Revealing the Main Drivers of Financial Misconduct
White-collar crime in financial markets not only causes billions of dollars in financial damage every year, but also poses a significant threat to investors’ confidence in financial markets. A rising stream of academic literature addresses this issue and particularly investigates the phenomenon of financial misconduct (e.g., fraud committed by brokers or financial advisors). Thereby, studies identified different factors that increase the likelihood of white-collar workers committing financial misconduct. Specifically, researchers identified social factors (e.g., place of residence), employer characteristics (e.g., misconduct frequency at the firm level), and personal experience (e.g., own misconduct experience, criminal history, financial situation) as drivers of financial misconduct. However, all of the studies investigated only one or at most some of the potential drivers of financial misconduct so that a comprehensive analysis that reveals the main drivers has yet to be conducted.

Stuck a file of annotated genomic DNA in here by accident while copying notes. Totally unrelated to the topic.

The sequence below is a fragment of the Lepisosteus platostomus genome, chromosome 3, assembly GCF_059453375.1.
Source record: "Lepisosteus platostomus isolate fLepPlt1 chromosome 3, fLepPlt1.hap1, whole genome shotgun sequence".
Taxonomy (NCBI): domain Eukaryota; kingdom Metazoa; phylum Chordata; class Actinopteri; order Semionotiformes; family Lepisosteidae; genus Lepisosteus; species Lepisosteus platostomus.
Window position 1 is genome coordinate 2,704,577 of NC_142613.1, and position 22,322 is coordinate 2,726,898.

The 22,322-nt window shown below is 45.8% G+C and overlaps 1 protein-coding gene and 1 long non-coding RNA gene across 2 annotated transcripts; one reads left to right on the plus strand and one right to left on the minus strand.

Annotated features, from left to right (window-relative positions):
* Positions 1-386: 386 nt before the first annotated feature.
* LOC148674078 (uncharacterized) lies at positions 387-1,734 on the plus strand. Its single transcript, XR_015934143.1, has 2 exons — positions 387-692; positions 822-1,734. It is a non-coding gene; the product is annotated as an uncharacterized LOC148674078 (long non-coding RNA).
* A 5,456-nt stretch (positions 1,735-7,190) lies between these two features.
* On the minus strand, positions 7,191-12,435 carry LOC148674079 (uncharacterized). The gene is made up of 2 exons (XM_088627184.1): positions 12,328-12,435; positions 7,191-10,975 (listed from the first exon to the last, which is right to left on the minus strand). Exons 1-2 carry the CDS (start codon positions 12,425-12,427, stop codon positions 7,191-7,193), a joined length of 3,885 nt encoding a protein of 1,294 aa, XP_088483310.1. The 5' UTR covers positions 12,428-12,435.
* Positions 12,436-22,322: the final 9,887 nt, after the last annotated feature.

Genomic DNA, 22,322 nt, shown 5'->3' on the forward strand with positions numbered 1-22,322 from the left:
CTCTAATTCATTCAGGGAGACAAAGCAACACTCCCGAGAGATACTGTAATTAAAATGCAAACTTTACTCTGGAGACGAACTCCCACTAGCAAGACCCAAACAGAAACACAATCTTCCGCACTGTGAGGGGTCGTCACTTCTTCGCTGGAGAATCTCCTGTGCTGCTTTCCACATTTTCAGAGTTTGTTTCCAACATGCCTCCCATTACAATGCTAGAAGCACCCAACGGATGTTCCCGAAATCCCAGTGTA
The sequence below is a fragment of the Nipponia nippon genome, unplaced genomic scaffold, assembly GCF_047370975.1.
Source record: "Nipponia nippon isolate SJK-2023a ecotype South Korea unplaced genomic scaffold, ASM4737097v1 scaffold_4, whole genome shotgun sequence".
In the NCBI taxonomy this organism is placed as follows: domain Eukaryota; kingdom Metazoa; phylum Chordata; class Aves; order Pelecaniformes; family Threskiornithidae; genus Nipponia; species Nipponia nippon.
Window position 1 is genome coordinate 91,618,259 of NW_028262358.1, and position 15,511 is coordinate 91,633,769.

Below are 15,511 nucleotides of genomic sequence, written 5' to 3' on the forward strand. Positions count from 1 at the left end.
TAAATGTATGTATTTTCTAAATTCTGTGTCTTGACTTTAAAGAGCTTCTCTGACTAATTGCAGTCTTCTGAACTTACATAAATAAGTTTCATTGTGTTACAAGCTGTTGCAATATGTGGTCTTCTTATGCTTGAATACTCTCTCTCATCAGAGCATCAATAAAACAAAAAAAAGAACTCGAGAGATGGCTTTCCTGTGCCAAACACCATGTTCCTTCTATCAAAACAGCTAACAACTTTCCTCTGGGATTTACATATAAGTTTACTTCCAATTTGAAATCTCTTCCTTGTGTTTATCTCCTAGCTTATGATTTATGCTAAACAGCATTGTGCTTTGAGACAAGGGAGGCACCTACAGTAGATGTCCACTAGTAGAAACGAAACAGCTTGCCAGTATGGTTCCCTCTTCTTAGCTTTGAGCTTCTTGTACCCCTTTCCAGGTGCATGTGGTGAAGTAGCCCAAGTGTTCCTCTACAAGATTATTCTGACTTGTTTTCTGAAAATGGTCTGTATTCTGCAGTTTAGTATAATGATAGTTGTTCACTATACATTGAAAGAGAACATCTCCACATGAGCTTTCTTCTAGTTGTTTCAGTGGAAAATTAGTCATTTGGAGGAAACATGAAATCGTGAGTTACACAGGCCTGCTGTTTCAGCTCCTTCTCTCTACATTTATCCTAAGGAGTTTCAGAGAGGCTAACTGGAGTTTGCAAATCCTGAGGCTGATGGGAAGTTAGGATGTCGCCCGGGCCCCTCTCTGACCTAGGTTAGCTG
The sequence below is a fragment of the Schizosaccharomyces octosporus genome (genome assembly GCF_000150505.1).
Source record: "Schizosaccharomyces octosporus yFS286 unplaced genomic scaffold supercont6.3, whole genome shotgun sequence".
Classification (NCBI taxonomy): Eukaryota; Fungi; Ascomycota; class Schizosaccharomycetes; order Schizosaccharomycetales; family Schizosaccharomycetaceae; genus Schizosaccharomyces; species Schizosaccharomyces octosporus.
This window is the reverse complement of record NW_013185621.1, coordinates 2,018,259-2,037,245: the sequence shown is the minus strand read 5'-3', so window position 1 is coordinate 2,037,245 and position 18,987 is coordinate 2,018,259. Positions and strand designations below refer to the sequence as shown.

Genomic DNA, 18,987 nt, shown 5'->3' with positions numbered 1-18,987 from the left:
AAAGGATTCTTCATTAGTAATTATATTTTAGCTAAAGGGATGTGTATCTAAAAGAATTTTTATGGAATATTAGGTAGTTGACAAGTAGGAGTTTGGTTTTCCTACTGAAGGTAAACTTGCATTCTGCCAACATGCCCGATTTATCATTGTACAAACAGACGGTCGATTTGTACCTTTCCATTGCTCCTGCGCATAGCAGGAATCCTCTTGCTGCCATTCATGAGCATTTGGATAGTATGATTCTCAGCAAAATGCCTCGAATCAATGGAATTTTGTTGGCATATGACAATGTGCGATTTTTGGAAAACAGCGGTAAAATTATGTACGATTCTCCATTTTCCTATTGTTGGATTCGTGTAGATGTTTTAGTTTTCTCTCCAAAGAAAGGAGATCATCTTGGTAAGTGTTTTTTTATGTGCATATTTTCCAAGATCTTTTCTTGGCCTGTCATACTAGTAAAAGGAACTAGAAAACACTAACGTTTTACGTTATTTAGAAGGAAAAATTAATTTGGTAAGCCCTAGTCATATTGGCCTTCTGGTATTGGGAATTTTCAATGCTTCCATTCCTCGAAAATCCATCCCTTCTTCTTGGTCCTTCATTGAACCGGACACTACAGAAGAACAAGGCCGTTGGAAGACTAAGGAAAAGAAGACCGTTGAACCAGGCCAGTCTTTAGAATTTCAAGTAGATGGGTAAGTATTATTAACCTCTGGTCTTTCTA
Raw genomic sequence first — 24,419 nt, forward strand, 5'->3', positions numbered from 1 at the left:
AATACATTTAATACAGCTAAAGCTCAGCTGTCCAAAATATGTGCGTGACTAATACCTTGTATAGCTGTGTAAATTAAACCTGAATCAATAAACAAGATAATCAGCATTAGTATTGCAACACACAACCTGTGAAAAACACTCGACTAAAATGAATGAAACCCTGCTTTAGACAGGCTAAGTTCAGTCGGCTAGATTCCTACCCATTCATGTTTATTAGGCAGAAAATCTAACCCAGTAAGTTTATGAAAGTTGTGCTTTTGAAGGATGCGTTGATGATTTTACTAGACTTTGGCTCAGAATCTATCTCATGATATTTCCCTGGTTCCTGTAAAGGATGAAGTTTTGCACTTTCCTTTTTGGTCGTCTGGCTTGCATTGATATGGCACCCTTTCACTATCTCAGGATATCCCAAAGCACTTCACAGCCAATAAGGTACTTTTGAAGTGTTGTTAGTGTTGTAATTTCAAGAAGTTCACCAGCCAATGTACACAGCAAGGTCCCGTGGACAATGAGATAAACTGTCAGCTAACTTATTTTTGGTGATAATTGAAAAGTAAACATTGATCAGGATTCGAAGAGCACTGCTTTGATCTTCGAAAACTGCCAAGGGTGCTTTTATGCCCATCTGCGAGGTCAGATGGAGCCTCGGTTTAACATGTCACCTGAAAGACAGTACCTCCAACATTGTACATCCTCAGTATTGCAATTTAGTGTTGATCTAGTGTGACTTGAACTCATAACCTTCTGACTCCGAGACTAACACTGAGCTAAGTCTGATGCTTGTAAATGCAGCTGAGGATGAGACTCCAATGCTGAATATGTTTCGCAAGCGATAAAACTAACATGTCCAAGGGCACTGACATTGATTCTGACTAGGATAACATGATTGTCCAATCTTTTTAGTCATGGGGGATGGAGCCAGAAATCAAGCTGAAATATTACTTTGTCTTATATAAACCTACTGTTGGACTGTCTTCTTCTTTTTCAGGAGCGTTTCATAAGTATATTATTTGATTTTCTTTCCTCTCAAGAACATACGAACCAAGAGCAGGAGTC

Therefore, the goal of this master thesis is to combine different data sets to investigate the main drivers of white-collar workers for committing financial misconduct. Thereby, some of the necessary data sets will be provided whereas others need to be obtained by the student herself. In the first part of the thesis, the student is expected to present a detailed review of the academic literature on white-collar crime with a focus on financial misconduct and drivers for committing misconduct. In the empirical part of the thesis, the student will investigate the explanatory power of a comprehensive set of characteristics and factors related to broker and financial advisor misconduct.